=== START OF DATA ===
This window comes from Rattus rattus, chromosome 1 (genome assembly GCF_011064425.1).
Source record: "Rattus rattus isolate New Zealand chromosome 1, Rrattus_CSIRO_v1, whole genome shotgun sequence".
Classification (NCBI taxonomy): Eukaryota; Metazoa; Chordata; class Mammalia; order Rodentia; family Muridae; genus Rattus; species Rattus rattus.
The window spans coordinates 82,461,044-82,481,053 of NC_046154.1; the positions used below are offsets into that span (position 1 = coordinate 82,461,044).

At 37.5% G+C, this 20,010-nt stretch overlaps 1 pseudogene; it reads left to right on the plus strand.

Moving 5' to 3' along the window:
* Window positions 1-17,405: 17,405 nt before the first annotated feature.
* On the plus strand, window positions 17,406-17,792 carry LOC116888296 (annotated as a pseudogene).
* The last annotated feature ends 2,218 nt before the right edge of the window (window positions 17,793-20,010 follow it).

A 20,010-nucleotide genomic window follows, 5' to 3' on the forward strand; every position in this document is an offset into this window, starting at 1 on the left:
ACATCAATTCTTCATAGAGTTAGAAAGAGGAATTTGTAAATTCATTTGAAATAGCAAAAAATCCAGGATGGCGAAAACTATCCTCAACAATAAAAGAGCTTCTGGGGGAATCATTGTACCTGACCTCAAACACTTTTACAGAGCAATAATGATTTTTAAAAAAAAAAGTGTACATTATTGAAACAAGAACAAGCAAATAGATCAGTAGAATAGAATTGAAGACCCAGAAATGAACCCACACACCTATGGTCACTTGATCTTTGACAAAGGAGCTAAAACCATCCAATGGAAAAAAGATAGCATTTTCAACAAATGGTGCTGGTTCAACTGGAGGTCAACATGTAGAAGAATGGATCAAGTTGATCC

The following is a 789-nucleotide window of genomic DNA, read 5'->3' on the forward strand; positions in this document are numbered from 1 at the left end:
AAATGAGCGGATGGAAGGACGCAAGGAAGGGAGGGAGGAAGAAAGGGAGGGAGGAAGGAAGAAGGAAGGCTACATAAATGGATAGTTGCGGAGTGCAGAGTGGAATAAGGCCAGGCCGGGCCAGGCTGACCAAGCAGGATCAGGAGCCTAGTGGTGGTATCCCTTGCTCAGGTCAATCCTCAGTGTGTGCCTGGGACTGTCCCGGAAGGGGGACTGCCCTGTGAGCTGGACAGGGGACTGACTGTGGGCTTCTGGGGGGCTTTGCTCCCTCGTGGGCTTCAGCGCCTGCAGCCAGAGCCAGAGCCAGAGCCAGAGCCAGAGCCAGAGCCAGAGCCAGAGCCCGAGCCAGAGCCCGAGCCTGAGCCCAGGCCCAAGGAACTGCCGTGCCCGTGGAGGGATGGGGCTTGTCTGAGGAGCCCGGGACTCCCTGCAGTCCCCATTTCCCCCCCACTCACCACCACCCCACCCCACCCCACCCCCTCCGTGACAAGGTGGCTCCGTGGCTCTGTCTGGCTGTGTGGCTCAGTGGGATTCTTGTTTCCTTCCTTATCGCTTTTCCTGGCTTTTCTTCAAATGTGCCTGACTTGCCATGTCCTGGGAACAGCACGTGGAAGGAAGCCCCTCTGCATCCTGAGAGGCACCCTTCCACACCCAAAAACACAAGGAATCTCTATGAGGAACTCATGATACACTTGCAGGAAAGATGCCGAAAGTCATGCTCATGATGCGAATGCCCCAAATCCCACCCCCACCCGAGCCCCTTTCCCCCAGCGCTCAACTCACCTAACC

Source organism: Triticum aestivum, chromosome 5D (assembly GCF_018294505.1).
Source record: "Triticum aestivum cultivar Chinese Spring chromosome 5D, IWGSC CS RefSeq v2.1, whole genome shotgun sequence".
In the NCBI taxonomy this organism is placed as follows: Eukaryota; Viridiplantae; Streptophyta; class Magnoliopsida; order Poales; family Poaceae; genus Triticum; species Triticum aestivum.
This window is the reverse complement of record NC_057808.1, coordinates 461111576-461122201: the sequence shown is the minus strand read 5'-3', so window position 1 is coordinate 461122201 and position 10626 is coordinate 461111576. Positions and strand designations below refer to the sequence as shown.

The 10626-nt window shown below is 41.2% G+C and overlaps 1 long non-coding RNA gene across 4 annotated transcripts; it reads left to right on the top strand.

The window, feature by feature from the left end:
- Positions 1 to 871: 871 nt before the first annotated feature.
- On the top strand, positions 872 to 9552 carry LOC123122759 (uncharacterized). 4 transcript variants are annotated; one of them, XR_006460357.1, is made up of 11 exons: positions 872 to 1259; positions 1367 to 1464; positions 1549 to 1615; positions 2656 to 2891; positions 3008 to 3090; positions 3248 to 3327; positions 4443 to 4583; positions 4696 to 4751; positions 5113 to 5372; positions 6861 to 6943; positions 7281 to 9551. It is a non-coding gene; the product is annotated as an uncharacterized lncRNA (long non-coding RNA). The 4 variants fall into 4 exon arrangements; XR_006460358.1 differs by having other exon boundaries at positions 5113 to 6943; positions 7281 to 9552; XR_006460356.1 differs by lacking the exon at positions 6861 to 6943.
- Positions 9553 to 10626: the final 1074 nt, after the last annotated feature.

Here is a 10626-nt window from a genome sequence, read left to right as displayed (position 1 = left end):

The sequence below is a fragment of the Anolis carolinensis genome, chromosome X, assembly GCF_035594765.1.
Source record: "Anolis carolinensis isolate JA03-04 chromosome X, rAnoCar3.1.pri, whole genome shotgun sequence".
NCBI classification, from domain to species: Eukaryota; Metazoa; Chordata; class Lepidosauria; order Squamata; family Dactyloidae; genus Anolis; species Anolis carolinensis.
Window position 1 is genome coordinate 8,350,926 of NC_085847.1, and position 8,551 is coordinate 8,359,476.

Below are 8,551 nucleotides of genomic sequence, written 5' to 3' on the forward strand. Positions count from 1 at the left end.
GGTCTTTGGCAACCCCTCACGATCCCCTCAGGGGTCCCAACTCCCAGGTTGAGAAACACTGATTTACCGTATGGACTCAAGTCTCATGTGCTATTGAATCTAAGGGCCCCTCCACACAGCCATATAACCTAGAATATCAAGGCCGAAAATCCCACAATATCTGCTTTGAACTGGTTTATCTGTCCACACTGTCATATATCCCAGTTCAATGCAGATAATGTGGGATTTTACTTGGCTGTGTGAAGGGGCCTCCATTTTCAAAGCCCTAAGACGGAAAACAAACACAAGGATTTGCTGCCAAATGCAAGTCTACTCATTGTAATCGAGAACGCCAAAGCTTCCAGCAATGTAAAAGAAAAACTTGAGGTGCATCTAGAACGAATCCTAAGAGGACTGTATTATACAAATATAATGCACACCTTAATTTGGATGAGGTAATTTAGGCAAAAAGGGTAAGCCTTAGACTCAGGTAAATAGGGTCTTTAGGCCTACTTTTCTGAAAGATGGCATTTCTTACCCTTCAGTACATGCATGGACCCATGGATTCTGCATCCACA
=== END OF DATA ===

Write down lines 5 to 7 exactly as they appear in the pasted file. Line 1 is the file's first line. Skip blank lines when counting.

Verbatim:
At 37.5% G+C, this 20,010-nt stretch overlaps 1 pseudogene; it reads left to right on the plus strand.

Moving 5' to 3' along the window:
* Window positions 1-17,405: 17,405 nt before the first annotated feature.